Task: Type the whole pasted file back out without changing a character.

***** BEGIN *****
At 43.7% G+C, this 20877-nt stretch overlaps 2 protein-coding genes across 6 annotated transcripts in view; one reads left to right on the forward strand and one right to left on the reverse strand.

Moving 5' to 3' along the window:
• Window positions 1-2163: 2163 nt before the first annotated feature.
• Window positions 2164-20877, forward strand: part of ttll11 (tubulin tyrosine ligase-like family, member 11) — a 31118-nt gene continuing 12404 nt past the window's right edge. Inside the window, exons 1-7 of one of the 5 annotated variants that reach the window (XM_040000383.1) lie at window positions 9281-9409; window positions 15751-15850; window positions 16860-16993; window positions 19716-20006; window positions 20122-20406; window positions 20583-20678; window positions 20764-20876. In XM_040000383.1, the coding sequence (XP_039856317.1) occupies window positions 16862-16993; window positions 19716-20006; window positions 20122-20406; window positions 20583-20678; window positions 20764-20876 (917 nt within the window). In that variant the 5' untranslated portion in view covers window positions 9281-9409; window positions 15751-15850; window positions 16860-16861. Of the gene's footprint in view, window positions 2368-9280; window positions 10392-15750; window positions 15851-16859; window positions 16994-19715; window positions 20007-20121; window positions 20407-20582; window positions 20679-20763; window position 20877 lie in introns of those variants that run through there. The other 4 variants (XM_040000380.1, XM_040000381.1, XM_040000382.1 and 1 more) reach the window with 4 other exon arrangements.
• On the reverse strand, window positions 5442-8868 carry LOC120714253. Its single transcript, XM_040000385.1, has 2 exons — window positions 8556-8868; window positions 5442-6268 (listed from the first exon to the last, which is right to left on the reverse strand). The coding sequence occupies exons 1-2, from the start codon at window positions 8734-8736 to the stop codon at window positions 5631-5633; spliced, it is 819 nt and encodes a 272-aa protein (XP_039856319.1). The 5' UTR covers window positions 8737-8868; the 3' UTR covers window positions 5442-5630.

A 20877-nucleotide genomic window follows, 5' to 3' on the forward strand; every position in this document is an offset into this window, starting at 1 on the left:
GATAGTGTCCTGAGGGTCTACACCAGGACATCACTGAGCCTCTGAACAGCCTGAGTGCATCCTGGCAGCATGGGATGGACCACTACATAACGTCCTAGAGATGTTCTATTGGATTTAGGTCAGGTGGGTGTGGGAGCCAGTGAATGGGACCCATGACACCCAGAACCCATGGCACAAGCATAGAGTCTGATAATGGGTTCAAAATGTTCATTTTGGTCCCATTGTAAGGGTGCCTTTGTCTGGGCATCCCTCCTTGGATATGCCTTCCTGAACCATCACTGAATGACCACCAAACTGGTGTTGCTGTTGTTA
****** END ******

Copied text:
At 43.7% G+C, this 20877-nt stretch overlaps 2 protein-coding genes across 6 annotated transcripts in view; one reads left to right on the forward strand and one right to left on the reverse strand.

Moving 5' to 3' along the window:
• Window positions 1-2163: 2163 nt before the first annotated feature.
• Window positions 2164-20877, forward strand: part of ttll11 (tubulin tyrosine ligase-like family, member 11) — a 31118-nt gene continuing 12404 nt past the window's right edge. Inside the window, exons 1-7 of one of the 5 annotated variants that reach the window (XM_040000383.1) lie at window positions 9281-9409; window positions 15751-15850; window positions 16860-16993; window positions 19716-20006; window positions 20122-20406; window positions 20583-20678; window positions 20764-20876. In XM_040000383.1, the coding sequence (XP_039856317.1) occupies window positions 16862-16993; window positions 19716-20006; window positions 20122-20406; window positions 20583-20678; window positions 20764-20876 (917 nt within the window). In that variant the 5' untranslated portion in view covers window positions 9281-9409; window positions 15751-15850; window positions 16860-16861. Of the gene's footprint in view, window positions 2368-9280; window positions 10392-15750; window positions 15851-16859; window positions 16994-19715; window positions 20007-20121; window positions 20407-20582; window positions 20679-20763; window position 20877 lie in introns of those variants that run through there. The other 4 variants (XM_040000380.1, XM_040000381.1, XM_040000382.1 and 1 more) reach the window with 4 other exon arrangements.
• On the reverse strand, window positions 5442-8868 carry LOC120714253. Its single transcript, XM_040000385.1, has 2 exons — window positions 8556-8868; window positions 5442-6268 (listed from the first exon to the last, which is right to left on the reverse strand). The coding sequence occupies exons 1-2, from the start codon at window positions 8734-8736 to the stop codon at window positions 5631-5633; spliced, it is 819 nt and encodes a 272-aa protein (XP_039856319.1). The 5' UTR covers window positions 8737-8868; the 3' UTR covers window positions 5442-5630.

A 20877-nucleotide genomic window follows, 5' to 3' on the forward strand; every position in this document is an offset into this window, starting at 1 on the left:
GATAGTGTCCTGAGGGTCTACACCAGGACATCACTGAGCCTCTGAACAGCCTGAGTGCATCCTGGCAGCATGGGATGGACCACTACATAACGTCCTAGAGATGTTCTATTGGATTTAGGTCAGGTGGGTGTGGGAGCCAGTGAATGGGACCCATGACACCCAGAACCCATGGCACAAGCATAGAGTCTGATAATGGGTTCAAAATGTTCATTTTGGTCCCATTGTAAGGGTGCCTTTGTCTGGGCATCCCTCCTTGGATATGCCTTCCTGAACCATCACTGAATGACCACCAAACTGGTGTTGCTGTTGTTA